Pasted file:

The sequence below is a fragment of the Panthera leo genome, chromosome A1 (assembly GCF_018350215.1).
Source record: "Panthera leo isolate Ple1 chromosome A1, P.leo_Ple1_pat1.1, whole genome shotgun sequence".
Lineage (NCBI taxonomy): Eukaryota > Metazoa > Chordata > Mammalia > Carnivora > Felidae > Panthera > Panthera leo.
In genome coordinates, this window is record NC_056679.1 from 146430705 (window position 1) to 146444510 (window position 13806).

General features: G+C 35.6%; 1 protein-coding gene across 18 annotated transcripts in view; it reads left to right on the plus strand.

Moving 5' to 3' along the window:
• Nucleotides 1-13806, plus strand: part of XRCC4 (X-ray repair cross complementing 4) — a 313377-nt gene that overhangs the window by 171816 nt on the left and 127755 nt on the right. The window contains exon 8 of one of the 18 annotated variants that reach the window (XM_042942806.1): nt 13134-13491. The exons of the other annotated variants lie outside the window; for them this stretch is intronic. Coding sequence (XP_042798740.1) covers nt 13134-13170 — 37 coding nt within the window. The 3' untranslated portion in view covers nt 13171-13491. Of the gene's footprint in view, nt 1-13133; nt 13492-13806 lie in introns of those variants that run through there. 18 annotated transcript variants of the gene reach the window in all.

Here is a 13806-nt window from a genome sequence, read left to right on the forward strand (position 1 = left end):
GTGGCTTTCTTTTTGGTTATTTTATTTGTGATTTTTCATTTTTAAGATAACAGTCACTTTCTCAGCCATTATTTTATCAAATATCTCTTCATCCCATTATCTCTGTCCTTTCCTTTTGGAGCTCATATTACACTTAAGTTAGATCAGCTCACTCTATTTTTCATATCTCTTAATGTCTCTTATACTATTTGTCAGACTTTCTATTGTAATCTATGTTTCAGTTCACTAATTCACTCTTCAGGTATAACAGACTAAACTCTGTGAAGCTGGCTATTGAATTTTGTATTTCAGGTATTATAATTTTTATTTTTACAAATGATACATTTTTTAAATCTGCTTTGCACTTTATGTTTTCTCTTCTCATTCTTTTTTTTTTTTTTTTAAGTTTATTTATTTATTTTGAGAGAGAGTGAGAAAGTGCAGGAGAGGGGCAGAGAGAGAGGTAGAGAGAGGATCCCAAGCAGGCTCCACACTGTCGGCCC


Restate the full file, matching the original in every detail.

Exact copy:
The sequence below is a fragment of the Panthera leo genome, chromosome A1 (assembly GCF_018350215.1).
Source record: "Panthera leo isolate Ple1 chromosome A1, P.leo_Ple1_pat1.1, whole genome shotgun sequence".
Lineage (NCBI taxonomy): Eukaryota > Metazoa > Chordata > Mammalia > Carnivora > Felidae > Panthera > Panthera leo.
In genome coordinates, this window is record NC_056679.1 from 146430705 (window position 1) to 146444510 (window position 13806).

General features: G+C 35.6%; 1 protein-coding gene across 18 annotated transcripts in view; it reads left to right on the plus strand.

Moving 5' to 3' along the window:
• Nucleotides 1-13806, plus strand: part of XRCC4 (X-ray repair cross complementing 4) — a 313377-nt gene that overhangs the window by 171816 nt on the left and 127755 nt on the right. The window contains exon 8 of one of the 18 annotated variants that reach the window (XM_042942806.1): nt 13134-13491. The exons of the other annotated variants lie outside the window; for them this stretch is intronic. Coding sequence (XP_042798740.1) covers nt 13134-13170 — 37 coding nt within the window. The 3' untranslated portion in view covers nt 13171-13491. Of the gene's footprint in view, nt 1-13133; nt 13492-13806 lie in introns of those variants that run through there. 18 annotated transcript variants of the gene reach the window in all.

Here is a 13806-nt window from a genome sequence, read left to right on the forward strand (position 1 = left end):
GTGGCTTTCTTTTTGGTTATTTTATTTGTGATTTTTCATTTTTAAGATAACAGTCACTTTCTCAGCCATTATTTTATCAAATATCTCTTCATCCCATTATCTCTGTCCTTTCCTTTTGGAGCTCATATTACACTTAAGTTAGATCAGCTCACTCTATTTTTCATATCTCTTAATGTCTCTTATACTATTTGTCAGACTTTCTATTGTAATCTATGTTTCAGTTCACTAATTCACTCTTCAGGTATAACAGACTAAACTCTGTGAAGCTGGCTATTGAATTTTGTATTTCAGGTATTATAATTTTTATTTTTACAAATGATACATTTTTTAAATCTGCTTTGCACTTTATGTTTTCTCTTCTCATTCTTTTTTTTTTTTTTTTAAGTTTATTTATTTATTTTGAGAGAGAGTGAGAAAGTGCAGGAGAGGGGCAGAGAGAGAGGTAGAGAGAGGATCCCAAGCAGGCTCCACACTGTCGGCCC